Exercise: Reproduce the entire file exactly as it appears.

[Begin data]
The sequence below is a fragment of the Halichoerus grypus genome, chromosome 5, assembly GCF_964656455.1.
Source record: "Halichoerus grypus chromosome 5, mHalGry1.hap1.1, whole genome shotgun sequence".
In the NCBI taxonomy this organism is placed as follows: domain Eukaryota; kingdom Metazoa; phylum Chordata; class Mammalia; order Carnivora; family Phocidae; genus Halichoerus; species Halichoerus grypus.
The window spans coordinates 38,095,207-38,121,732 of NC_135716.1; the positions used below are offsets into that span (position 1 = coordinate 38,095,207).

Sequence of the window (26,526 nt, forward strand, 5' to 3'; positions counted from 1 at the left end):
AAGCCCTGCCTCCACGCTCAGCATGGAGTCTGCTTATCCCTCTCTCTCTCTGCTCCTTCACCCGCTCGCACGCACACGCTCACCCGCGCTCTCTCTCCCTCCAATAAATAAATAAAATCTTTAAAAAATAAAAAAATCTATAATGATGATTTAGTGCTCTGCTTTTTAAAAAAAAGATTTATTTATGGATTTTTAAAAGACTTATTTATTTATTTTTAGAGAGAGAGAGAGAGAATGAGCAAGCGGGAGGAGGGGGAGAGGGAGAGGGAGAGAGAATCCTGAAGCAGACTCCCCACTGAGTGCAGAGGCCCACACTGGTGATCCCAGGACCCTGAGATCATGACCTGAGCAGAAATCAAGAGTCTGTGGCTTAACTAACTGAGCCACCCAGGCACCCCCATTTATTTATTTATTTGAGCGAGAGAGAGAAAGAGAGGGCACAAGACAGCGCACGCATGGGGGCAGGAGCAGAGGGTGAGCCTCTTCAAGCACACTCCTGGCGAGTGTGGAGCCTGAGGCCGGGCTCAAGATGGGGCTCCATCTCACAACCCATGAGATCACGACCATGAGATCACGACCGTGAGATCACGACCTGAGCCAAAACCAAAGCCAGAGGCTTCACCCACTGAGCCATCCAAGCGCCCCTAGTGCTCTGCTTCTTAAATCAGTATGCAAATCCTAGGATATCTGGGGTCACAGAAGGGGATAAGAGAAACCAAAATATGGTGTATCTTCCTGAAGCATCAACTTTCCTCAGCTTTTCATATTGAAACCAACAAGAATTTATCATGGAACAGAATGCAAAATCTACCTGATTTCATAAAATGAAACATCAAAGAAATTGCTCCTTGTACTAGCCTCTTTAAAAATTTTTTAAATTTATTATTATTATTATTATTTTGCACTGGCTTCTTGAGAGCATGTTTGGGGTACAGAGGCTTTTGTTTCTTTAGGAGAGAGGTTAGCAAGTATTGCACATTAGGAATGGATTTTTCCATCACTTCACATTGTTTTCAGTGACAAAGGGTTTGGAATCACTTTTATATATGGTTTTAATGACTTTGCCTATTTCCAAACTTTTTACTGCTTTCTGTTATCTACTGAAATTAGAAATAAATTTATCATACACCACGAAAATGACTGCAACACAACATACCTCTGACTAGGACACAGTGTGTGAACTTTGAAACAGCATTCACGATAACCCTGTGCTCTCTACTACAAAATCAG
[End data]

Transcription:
The sequence below is a fragment of the Halichoerus grypus genome, chromosome 5, assembly GCF_964656455.1.
Source record: "Halichoerus grypus chromosome 5, mHalGry1.hap1.1, whole genome shotgun sequence".
In the NCBI taxonomy this organism is placed as follows: domain Eukaryota; kingdom Metazoa; phylum Chordata; class Mammalia; order Carnivora; family Phocidae; genus Halichoerus; species Halichoerus grypus.
The window spans coordinates 38,095,207-38,121,732 of NC_135716.1; the positions used below are offsets into that span (position 1 = coordinate 38,095,207).

Sequence of the window (26,526 nt, forward strand, 5' to 3'; positions counted from 1 at the left end):
AAGCCCTGCCTCCACGCTCAGCATGGAGTCTGCTTATCCCTCTCTCTCTCTGCTCCTTCACCCGCTCGCACGCACACGCTCACCCGCGCTCTCTCTCCCTCCAATAAATAAATAAAATCTTTAAAAAATAAAAAAATCTATAATGATGATTTAGTGCTCTGCTTTTTAAAAAAAAGATTTATTTATGGATTTTTAAAAGACTTATTTATTTATTTTTAGAGAGAGAGAGAGAGAATGAGCAAGCGGGAGGAGGGGGAGAGGGAGAGGGAGAGAGAATCCTGAAGCAGACTCCCCACTGAGTGCAGAGGCCCACACTGGTGATCCCAGGACCCTGAGATCATGACCTGAGCAGAAATCAAGAGTCTGTGGCTTAACTAACTGAGCCACCCAGGCACCCCCATTTATTTATTTATTTGAGCGAGAGAGAGAAAGAGAGGGCACAAGACAGCGCACGCATGGGGGCAGGAGCAGAGGGTGAGCCTCTTCAAGCACACTCCTGGCGAGTGTGGAGCCTGAGGCCGGGCTCAAGATGGGGCTCCATCTCACAACCCATGAGATCACGACCATGAGATCACGACCGTGAGATCACGACCTGAGCCAAAACCAAAGCCAGAGGCTTCACCCACTGAGCCATCCAAGCGCCCCTAGTGCTCTGCTTCTTAAATCAGTATGCAAATCCTAGGATATCTGGGGTCACAGAAGGGGATAAGAGAAACCAAAATATGGTGTATCTTCCTGAAGCATCAACTTTCCTCAGCTTTTCATATTGAAACCAACAAGAATTTATCATGGAACAGAATGCAAAATCTACCTGATTTCATAAAATGAAACATCAAAGAAATTGCTCCTTGTACTAGCCTCTTTAAAAATTTTTTAAATTTATTATTATTATTATTATTTTGCACTGGCTTCTTGAGAGCATGTTTGGGGTACAGAGGCTTTTGTTTCTTTAGGAGAGAGGTTAGCAAGTATTGCACATTAGGAATGGATTTTTCCATCACTTCACATTGTTTTCAGTGACAAAGGGTTTGGAATCACTTTTATATATGGTTTTAATGACTTTGCCTATTTCCAAACTTTTTACTGCTTTCTGTTATCTACTGAAATTAGAAATAAATTTATCATACACCACGAAAATGACTGCAACACAACATACCTCTGACTAGGACACAGTGTGTGAACTTTGAAACAGCATTCACGATAACCCTGTGCTCTCTACTACAAAATCAG